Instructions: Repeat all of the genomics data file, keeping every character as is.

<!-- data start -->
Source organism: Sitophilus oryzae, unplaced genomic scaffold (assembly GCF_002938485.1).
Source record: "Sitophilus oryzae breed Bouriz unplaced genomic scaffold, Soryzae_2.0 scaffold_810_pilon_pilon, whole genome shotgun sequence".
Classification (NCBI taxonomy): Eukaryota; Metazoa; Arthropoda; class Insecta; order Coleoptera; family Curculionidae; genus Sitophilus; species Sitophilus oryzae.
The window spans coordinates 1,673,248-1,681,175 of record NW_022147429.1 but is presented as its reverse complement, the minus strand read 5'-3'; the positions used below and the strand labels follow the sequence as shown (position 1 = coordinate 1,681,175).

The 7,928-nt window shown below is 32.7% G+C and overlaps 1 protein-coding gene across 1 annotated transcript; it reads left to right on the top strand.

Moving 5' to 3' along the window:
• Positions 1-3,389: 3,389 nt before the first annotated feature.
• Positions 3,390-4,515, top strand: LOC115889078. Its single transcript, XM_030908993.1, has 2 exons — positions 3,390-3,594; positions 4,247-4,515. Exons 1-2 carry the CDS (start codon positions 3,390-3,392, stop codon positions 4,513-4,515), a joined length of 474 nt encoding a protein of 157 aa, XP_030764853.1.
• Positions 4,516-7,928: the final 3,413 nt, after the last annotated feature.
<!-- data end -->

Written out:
Source organism: Sitophilus oryzae, unplaced genomic scaffold (assembly GCF_002938485.1).
Source record: "Sitophilus oryzae breed Bouriz unplaced genomic scaffold, Soryzae_2.0 scaffold_810_pilon_pilon, whole genome shotgun sequence".
Classification (NCBI taxonomy): Eukaryota; Metazoa; Arthropoda; class Insecta; order Coleoptera; family Curculionidae; genus Sitophilus; species Sitophilus oryzae.
The window spans coordinates 1,673,248-1,681,175 of record NW_022147429.1 but is presented as its reverse complement, the minus strand read 5'-3'; the positions used below and the strand labels follow the sequence as shown (position 1 = coordinate 1,681,175).

The 7,928-nt window shown below is 32.7% G+C and overlaps 1 protein-coding gene across 1 annotated transcript; it reads left to right on the top strand.

Moving 5' to 3' along the window:
• Positions 1-3,389: 3,389 nt before the first annotated feature.
• Positions 3,390-4,515, top strand: LOC115889078. Its single transcript, XM_030908993.1, has 2 exons — positions 3,390-3,594; positions 4,247-4,515. Exons 1-2 carry the CDS (start codon positions 3,390-3,392, stop codon positions 4,513-4,515), a joined length of 474 nt encoding a protein of 157 aa, XP_030764853.1.
• Positions 4,516-7,928: the final 3,413 nt, after the last annotated feature.